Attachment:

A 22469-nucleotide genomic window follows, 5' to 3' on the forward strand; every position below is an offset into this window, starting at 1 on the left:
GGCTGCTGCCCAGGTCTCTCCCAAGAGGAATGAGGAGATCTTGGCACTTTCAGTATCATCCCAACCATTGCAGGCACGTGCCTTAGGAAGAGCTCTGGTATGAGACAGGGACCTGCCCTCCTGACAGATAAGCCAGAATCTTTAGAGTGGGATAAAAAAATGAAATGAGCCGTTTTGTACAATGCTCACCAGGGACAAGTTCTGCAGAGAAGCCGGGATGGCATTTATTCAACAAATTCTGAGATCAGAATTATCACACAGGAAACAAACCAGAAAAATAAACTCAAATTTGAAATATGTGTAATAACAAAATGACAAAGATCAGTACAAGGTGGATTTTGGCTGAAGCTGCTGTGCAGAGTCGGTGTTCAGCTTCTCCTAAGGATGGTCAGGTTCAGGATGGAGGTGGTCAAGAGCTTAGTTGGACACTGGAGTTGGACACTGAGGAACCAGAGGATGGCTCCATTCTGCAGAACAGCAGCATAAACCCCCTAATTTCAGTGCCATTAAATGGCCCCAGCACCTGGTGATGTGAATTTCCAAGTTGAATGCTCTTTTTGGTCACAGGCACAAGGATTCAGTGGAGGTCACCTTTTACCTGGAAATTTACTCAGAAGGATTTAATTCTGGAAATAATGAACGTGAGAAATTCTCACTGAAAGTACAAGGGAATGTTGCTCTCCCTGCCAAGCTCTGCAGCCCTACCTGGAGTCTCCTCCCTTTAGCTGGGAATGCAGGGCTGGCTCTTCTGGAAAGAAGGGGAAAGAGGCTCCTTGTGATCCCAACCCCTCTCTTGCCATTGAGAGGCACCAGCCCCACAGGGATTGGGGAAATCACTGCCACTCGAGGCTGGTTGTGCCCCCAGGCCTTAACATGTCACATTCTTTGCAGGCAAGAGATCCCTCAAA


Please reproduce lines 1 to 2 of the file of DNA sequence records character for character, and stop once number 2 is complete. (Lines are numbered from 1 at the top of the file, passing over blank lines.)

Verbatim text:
A 22469-nucleotide genomic window follows, 5' to 3' on the forward strand; every position below is an offset into this window, starting at 1 on the left:
GGCTGCTGCCCAGGTCTCTCCCAAGAGGAATGAGGAGATCTTGGCACTTTCAGTATCATCCCAACCATTGCAGGCACGTGCCTTAGGAAGAGCTCTGGTATGAGACAGGGACCTGCCCTCCTGACAGATAAGCCAGAATCTTTAGAGTGGGATAAAAAAATGAAATGAGCCGTTTTGTACAATGCTCACCAGGGACAAGTTCTGCAGAGAAGCCGGGATGGCATTTATTCAACAAATTCTGAGATCAGAATTATCACACAGGAAACAAACCAGAAAAATAAACTCAAATTTGAAATATGTGTAATAACAAAATGACAAAGATCAGTACAAGGTGGATTTTGGCTGAAGCTGCTGTGCAGAGTCGGTGTTCAGCTTCTCCTAAGGATGGTCAGGTTCAGGATGGAGGTGGTCAAGAGCTTAGTTGGACACTGGAGTTGGACACTGAGGAACCAGAGGATGGCTCCATTCTGCAGAACAGCAGCATAAACCCCCTAATTTCAGTGCCATTAAATGGCCCCAGCACCTGGTGATGTGAATTTCCAAGTTGAATGCTCTTTTTGGTCACAGGCACAAGGATTCAGTGGAGGTCACCTTTTACCTGGAAATTTACTCAGAAGGATTTAATTCTGGAAATAATGAACGTGAGAAATTCTCACTGAAAGTACAAGGGAATGTTGCTCTCCCTGCCAAGCTCTGCAGCCCTACCTGGAGTCTCCTCCCTTTAGCTGGGAATGCAGGGCTGGCTCTTCTGGAAAGAAGGGGAAAGAGGCTCCTTGTGATCCCAACCCCTCTCTTGCCATTGAGAGGCACCAGCCCCACAGGGATTGGGGAAATCACTGCCACTCGAGGCTGGTTGTGCCCCCAGGCCTTAACATGTCACATTCTTTGCAGGCAAGAGATCCCTCAAA